Castel Sant'Angelo

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The Castel Sant'Angelo

The Castel Sant'Angelo
The Castel Sant'Angelo, Rome. Photo by Andreas Tille; colors enhanced by Rainer Zenz; image made available through the GNU Free Documentation License, Version 1.1

The Castel Sant'Angelo is situated on the right bank of the Tiber River in Rome, Italy. Its strategic location near the bridge of Sant'Angelo and its virtually impregnable fortifications made it a key factor in the defense of the northern part of the city. The castle would play an important role for the popes throughout the Middle Ages.

The Construction of the Castel Sant'Angelo

Originally built c. 135 C.E. as a mausoleum for Emperor Hadrian (the "Hadrianeum"), the structure would later serve as a burial site for several emperors before becoming part of the city's defense system. It was converted into a fortress in the early 5th century.

The Name "Castel Sant'Angelo"

The castle owes its name to an incident that occurred in 590 C.E. After leading a procession of penitents around the city, pleading for relief from a deadly plague (a scene depicted in a page from Les Très Riches Heures du Duc de Berry), Pope Gregory the Great had a vision of the archangel Michael. In this vision, the angel sheathed his sword over the castle, indicating that the plague was at an end. Gregory renamed both the Hadrianeum and the bridge "Sant'Angelo" after the angel, and a marble statue of St. Michael was constructed atop the building.

The Castel Sant'Angelo Protects the Popes

Throughout the Middle Ages, the Castel Sant'Angelo was a refuge for the popes in times of danger. Pope Nicholas III is credited with having a fortified passageway leading from the Vatican to the castle constructed. Perhaps the most famous instance of a pope's confinement in the castle is that of Clement VII, who was virtually imprisoned there when the forces of Holy Roman Emperor Charles V sacked Rome in 1527.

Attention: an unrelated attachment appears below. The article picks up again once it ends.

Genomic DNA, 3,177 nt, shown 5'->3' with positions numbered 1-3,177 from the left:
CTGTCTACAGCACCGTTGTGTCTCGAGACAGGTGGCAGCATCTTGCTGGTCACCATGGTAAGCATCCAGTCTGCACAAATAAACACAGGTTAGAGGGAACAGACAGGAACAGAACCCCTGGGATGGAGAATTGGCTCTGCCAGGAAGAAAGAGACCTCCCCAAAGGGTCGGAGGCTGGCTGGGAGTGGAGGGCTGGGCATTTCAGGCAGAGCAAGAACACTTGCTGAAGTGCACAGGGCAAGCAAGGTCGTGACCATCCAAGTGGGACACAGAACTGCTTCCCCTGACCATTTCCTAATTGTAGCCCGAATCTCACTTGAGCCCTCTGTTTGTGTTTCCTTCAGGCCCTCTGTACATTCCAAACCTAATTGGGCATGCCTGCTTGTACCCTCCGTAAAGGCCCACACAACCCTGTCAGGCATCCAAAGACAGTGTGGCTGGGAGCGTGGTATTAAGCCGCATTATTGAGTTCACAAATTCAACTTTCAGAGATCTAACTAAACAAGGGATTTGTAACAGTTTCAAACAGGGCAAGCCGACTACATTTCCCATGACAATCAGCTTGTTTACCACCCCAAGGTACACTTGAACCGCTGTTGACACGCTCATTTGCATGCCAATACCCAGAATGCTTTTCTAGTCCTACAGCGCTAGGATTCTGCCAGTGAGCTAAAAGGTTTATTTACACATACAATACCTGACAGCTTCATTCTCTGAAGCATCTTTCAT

The papal apartments were particularly well-appointed, and the Renaissance popes were responsible for lavish decor. One notably sumptuous bedroom was supposedly painted by Raphael. The statuary on the bridge was also constructed during the Renaissance.

In addition to its role as a residence, the Castel Sant'Angelo housed papal treasures, stored substantial foodstuffs in case of famine or siege, and served as a prison and place of execution. After the Middle Ages, it would be used in part as a barracks. Today it is a museum.

Castel Sant'Angelo Facts

  • Located in Rome, Italy
  • Built c. 135 C.E. by and for Emperor Hadrian
  • Owned by emperors and, later, popes
  • Served as a fortress, papal residence, storehouse and prison
  • Currently the National Museum of Castel Sant'Angelo

Books and websites about the Castel Sant'Angelo.

There are no known restrictions on the use of the above image. However, the text of this document is copyright ©2012-2015 Melissa Snell. 

 

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Castel Sant'Angelo Resources

Castle and Bridge of St. Angelo
Photomechanical print of the Castle and Bridge of St. Angelo, published between 1890 and 1900. Courtesy of the Library of Congress, LC-DIG-ppmsc-06594. No known restrictions on reproduction.

Castel Sant'Angelo on the Web

National Museum of Castel Sant'Angelo
Official website of the museum. In Italian.

Castel St. Angelo: The Hadrian's Mausoleum
Summary of the castle's history is preceded by thumbnails that lead to 360° views and more photos, at Italy Guides.

Castel Sant'Angelo
Brief historical description with several photos, at A View on Cities.

Castel Sant'Angelo in Print

The links below will take you to an online bookstore, where you can find more information about the book to help you get it from your local library. This is provided as a convenience to you; neither Melissa Snell nor About is responsible for any purchases you make through these links.

Castel Sant'Angelo National Museum: Brief Artistic and Historical Guide
(Cataloghi Mostre)
by Maria Grazia Bernardini

Castel Sant'Angelo in Rome
(Rome Travel Stories Book 6)
by Wander Stories

A Short Visit to the National Museum of Castel Sant' Angelo
(Italian)
by Francesco Cochetti Pierreci

There are no known restrictions on the use of the above image. Find out more about photochrom prints at the Library of Congress.

Do you have photos of the Castel Sant'Angelo or another historic location you'd like to share at the Medieval History site? Please contact me with the details.